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Perineal resection and anorectal amputation with perforator flap reconstruction by a dorsal approach in prone Jackknife position
  1. Carlos Martínez-Gómez1,2,
  2. Martina Aida Angeles1,
  3. Alejandra Martinez1,2,
  4. Thomas Meresse3,
  5. Dimitri Gangloff3 and
  6. Gwenael Ferron1,4
  1. 1Department of Surgical Oncology, Institut Universitaire de Cancer de Toulouse, Institut Universitaire du Cancer de Toulouse - Oncopole, Toulouse, France
  2. 2CRCT Team 1 - Tumor Immunology and Immunotherapy, INSERM, Toulouse, France
  3. 3Plastic and Reconstructive Surgery, Institut Universitaire du Cancer de Toulouse, Toulouse, France
  4. 4CRCT 19 - Oncosarc - Oncogenesis of Sarcomas, INSERM, Toulouse, France
  1. Correspondence to Dr Gwenael Ferron, Department of Surgical Oncology, Institut Claudius Regaud, Institut Universitaire du Cancer de Toulouse, Oncopole, 1 Avenue Irène Joliot-Curie31059, Toulouse, Cedex 9, France; ferron.gwenael{at}

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Some gynecological malignancies, such as vulvar or vaginal cancer, can present a local extension to the anus or rectum due to their close anatomical relationship. The frontline treatment in the case of locally advanced vulvar cancer should be chemoradiotherapy rather than mutilant surgery.1 However, in the case of residual disease or relapse, a perineal excision, including a low anterior anorectal resection, remains the only salvage treatment.2 While in some anorectal cancers the anal sphincter can be spared and, therefore, fecal continence is preserved, in locally advanced vulvovaginal cancers, the sphincter is frequently either invaded by the tumor or needs to be removed to obtain free margins. These patients require a permanent colostomy, which may be performed before chemoradiotherapy or at the same time of perineal resection.

Our aim is to illustrate the feasibility of both perineal resection and reconstruction in the jackknife/Kraske position, a variation of the prone position, in which the hips are more elevated than the head and the feet.3

We present the case of a 48-year-old woman referred to our center for an isolated perineal relapse of a locally advanced squamous vulvar cancer. At diagnosis, a permanent loop sigmoid colostomy was performed due to rectal invasion. She was treated with exclusive concomitant chemoradiotherapy.1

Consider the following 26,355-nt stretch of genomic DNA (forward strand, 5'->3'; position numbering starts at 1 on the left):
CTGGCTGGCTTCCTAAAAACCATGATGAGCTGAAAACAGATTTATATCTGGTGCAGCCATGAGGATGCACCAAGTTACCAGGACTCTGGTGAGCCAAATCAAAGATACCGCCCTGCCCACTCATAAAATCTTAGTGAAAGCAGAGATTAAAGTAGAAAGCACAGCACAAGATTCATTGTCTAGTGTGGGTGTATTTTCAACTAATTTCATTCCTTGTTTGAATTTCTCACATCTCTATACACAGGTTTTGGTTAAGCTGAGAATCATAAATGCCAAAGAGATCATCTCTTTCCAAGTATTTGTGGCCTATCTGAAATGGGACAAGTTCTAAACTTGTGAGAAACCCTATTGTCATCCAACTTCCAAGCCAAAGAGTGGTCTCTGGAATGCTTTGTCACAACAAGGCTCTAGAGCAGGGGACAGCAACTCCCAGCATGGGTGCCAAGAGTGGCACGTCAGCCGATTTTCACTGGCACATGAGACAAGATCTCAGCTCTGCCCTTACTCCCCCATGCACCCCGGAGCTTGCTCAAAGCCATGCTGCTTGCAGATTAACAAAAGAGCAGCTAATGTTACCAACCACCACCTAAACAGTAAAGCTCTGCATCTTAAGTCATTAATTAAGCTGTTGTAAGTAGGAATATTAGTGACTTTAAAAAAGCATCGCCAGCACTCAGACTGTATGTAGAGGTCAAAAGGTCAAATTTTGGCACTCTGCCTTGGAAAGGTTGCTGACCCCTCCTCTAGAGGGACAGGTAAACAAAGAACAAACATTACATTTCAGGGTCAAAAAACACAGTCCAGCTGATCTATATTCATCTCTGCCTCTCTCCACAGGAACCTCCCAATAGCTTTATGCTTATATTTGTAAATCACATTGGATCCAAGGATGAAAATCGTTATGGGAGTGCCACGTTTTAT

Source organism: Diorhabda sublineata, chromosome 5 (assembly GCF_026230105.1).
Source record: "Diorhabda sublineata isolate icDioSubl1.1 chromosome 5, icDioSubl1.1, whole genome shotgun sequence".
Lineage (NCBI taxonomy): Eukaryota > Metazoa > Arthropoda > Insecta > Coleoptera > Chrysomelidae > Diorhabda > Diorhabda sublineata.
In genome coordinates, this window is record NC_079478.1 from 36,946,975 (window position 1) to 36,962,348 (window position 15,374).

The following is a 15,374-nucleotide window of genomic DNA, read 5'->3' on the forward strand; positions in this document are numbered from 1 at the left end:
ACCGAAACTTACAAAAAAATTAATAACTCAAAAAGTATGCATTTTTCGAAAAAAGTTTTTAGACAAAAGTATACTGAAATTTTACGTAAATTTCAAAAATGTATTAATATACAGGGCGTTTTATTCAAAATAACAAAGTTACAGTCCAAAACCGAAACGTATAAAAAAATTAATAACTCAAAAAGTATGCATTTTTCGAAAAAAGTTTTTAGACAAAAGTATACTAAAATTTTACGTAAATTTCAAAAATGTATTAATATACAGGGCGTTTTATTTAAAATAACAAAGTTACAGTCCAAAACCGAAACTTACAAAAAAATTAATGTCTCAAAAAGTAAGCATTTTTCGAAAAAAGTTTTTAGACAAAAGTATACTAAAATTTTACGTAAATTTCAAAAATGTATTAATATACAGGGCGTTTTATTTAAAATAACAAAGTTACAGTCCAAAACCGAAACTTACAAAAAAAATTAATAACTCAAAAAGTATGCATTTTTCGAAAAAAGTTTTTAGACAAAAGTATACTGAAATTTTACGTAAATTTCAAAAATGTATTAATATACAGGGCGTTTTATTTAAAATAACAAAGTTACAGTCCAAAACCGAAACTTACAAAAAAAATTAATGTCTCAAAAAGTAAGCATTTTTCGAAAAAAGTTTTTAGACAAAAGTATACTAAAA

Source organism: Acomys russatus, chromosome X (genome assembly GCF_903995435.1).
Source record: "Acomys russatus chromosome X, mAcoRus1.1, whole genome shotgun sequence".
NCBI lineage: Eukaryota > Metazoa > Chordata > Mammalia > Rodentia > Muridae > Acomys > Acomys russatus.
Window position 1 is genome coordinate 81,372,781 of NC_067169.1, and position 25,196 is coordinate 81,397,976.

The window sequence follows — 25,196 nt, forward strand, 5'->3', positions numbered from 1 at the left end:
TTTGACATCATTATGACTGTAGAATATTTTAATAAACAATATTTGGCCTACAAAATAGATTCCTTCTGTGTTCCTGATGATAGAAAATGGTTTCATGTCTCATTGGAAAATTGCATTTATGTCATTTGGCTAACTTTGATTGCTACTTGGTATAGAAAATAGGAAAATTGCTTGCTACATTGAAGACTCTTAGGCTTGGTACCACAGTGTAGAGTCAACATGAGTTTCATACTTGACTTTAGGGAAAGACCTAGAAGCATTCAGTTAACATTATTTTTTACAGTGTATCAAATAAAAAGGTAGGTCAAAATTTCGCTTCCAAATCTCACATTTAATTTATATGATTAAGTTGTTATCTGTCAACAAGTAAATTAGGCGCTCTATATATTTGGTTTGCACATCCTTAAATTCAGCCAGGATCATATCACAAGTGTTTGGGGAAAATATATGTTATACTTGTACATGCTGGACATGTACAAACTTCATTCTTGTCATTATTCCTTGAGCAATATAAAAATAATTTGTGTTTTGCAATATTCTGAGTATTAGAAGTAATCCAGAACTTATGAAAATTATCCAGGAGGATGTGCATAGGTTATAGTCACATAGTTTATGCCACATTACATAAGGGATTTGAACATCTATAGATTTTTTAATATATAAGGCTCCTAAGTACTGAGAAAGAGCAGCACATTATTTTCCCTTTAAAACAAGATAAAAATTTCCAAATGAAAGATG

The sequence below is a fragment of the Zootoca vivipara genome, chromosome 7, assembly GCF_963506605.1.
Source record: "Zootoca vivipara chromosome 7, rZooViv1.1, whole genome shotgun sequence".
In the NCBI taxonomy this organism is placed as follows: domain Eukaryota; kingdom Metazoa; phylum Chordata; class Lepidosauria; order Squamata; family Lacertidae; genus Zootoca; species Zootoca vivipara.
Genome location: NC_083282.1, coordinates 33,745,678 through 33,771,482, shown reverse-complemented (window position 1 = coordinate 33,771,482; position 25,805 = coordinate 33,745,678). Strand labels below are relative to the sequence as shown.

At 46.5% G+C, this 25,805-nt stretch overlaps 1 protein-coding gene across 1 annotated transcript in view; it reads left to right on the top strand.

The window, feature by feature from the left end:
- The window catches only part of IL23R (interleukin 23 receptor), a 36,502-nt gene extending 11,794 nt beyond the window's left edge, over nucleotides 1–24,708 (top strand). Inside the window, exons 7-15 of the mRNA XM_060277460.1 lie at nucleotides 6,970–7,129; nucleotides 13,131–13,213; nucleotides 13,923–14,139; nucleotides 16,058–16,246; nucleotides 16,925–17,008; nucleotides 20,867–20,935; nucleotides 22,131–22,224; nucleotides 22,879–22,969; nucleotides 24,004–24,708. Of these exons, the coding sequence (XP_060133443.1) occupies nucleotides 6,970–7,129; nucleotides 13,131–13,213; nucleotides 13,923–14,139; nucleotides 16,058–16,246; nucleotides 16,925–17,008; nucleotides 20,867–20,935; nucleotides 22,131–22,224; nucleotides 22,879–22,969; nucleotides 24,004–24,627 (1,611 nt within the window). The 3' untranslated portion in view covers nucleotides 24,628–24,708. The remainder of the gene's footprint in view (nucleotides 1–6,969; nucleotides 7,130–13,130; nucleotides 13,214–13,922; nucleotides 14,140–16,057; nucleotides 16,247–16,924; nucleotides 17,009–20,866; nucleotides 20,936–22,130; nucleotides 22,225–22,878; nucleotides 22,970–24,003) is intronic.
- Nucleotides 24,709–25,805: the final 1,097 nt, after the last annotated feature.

This multidisciplinary approach starts by Doppler ultrasound identification of the perforator vessels and the cutaneous delimitation of the flap. During the first part of the procedure, an en-bloc resection of the anus, rectum, right major labia, posterior vaginal wall, and central tendinous point of the perineum was performed. A running suture was done to invaginate the neoplastic tissue to avoid tumor spillage. Then a pedicled inferior gluteal artery perforator flap was performed (Video 1).4

Video 1

The final anatomopathological analysis reported a 4-cm well differentiated squamous vulvar cancer relapse with free margins. The tumor was 2 mm from the rectal mucosa. Eight weeks after operation, two small areas of flap dehiscence were managed by home care nursing.

In conclusion, prone jackknife/Kraske positioning provides an excellent surgical field exposure which is useful for tumor resection and gluteal perforator flap reconstruction in the case of vulvovaginal cancers presenting with anorectal involvement.



  • Twitter @AngelesFite, @Alejandra

  • Contributors CM-G: conceptualization, video editing, and writing the original draft. MAA: conceptualization, video editing, and writing the original draft. AM: conceptualization, project administration, supervision, and writing review. DG: conceptualization, project administration, supervision, and writing review. TM: conceptualization, project administration, supervision, and writing review. GF: conceptualization, project administration, surgery and video recording, supervision, and writing review.

  • Funding The authors have not declared a specific grant for this research from any funding agency in the public, commercial, or not-for-profit sectors.

  • Competing interests GF reports personal fees from Olympus outside of the submitted work.

  • Patient consent for publication Not required.

  • Provenance and peer review Not commissioned; externally peer reviewed.

  • Data availability statement All data relevant to the study are included in the article.